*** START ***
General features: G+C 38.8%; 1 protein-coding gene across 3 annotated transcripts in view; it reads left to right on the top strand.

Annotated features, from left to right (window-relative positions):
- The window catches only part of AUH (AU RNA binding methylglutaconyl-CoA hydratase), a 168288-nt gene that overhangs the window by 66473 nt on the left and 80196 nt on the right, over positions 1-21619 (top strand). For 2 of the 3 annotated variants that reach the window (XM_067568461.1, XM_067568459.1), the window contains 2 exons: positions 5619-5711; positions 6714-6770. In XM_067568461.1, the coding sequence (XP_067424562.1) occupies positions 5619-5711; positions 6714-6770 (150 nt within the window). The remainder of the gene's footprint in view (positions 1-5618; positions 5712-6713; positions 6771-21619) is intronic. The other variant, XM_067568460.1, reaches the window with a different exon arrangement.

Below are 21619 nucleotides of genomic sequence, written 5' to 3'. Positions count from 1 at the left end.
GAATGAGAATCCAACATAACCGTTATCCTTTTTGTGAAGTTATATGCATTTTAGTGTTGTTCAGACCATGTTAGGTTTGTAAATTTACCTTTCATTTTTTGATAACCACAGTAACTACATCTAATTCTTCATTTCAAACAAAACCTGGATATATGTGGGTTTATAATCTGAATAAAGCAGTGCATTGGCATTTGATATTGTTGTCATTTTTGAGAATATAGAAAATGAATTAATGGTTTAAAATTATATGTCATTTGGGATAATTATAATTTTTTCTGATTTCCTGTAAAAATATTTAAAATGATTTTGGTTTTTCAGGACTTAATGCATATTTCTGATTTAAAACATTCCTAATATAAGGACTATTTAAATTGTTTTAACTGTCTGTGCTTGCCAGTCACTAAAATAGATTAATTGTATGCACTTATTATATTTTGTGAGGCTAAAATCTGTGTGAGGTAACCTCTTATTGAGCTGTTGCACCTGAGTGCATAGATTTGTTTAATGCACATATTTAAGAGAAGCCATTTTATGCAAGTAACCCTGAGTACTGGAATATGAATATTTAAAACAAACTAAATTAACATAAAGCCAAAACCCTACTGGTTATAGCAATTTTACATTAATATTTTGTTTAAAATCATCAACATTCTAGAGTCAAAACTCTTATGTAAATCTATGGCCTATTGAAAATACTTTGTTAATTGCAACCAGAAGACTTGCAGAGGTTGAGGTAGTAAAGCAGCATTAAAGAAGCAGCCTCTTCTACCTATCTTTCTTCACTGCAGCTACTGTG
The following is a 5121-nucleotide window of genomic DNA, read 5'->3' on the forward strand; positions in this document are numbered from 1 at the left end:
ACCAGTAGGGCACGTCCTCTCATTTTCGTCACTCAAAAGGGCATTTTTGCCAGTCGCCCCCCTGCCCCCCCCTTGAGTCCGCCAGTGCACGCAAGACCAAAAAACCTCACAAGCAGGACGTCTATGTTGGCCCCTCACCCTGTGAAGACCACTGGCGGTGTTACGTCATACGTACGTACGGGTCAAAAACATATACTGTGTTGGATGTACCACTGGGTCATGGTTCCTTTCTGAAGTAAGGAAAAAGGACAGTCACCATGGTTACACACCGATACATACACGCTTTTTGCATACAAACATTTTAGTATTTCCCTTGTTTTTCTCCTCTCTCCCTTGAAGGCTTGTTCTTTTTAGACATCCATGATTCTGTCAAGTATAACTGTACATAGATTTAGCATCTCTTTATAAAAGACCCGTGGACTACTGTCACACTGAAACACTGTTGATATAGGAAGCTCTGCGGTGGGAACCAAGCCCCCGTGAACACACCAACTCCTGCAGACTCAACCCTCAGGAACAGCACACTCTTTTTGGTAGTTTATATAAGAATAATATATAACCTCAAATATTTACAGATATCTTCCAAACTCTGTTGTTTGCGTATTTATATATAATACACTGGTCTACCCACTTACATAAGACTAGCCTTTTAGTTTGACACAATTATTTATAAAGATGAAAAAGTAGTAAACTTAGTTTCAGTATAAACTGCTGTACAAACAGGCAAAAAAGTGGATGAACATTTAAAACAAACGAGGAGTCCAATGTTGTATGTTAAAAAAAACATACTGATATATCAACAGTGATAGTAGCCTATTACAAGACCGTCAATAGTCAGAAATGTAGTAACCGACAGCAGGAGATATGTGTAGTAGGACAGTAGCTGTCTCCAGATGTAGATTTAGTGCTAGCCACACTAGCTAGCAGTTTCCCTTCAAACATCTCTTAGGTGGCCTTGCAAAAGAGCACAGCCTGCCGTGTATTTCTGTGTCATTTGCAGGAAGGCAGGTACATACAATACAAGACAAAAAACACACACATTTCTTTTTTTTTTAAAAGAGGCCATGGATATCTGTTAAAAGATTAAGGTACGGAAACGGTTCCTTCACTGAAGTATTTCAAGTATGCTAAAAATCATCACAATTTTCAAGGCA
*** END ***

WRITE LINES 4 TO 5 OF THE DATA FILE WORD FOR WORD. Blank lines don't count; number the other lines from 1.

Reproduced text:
Below are 21619 nucleotides of genomic sequence, written 5' to 3'. Positions count from 1 at the left end.
GAATGAGAATCCAACATAACCGTTATCCTTTTTGTGAAGTTATATGCATTTTAGTGTTGTTCAGACCATGTTAGGTTTGTAAATTTACCTTTCATTTTTTGATAACCACAGTAACTACATCTAATTCTTCATTTCAAACAAAACCTGGATATATGTGGGTTTATAATCTGAATAAAGCAGTGCATTGGCATTTGATATTGTTGTCATTTTTGAGAATATAGAAAATGAATTAATGGTTTAAAATTATATGTCATTTGGGATAATTATAATTTTTTCTGATTTCCTGTAAAAATATTTAAAATGATTTTGGTTTTTCAGGACTTAATGCATATTTCTGATTTAAAACATTCCTAATATAAGGACTATTTAAATTGTTTTAACTGTCTGTGCTTGCCAGTCACTAAAATAGATTAATTGTATGCACTTATTATATTTTGTGAGGCTAAAATCTGTGTGAGGTAACCTCTTATTGAGCTGTTGCACCTGAGTGCATAGATTTGTTTAATGCACATATTTAAGAGAAGCCATTTTATGCAAGTAACCCTGAGTACTGGAATATGAATATTTAAAACAAACTAAATTAACATAAAGCCAAAACCCTACTGGTTATAGCAATTTTACATTAATATTTTGTTTAAAATCATCAACATTCTAGAGTCAAAACTCTTATGTAAATCTATGGCCTATTGAAAATACTTTGTTAATTGCAACCAGAAGACTTGCAGAGGTTGAGGTAGTAAAGCAGCATTAAAGAAGCAGCCTCTTCTACCTATCTTTCTTCACTGCAGCTACTGTG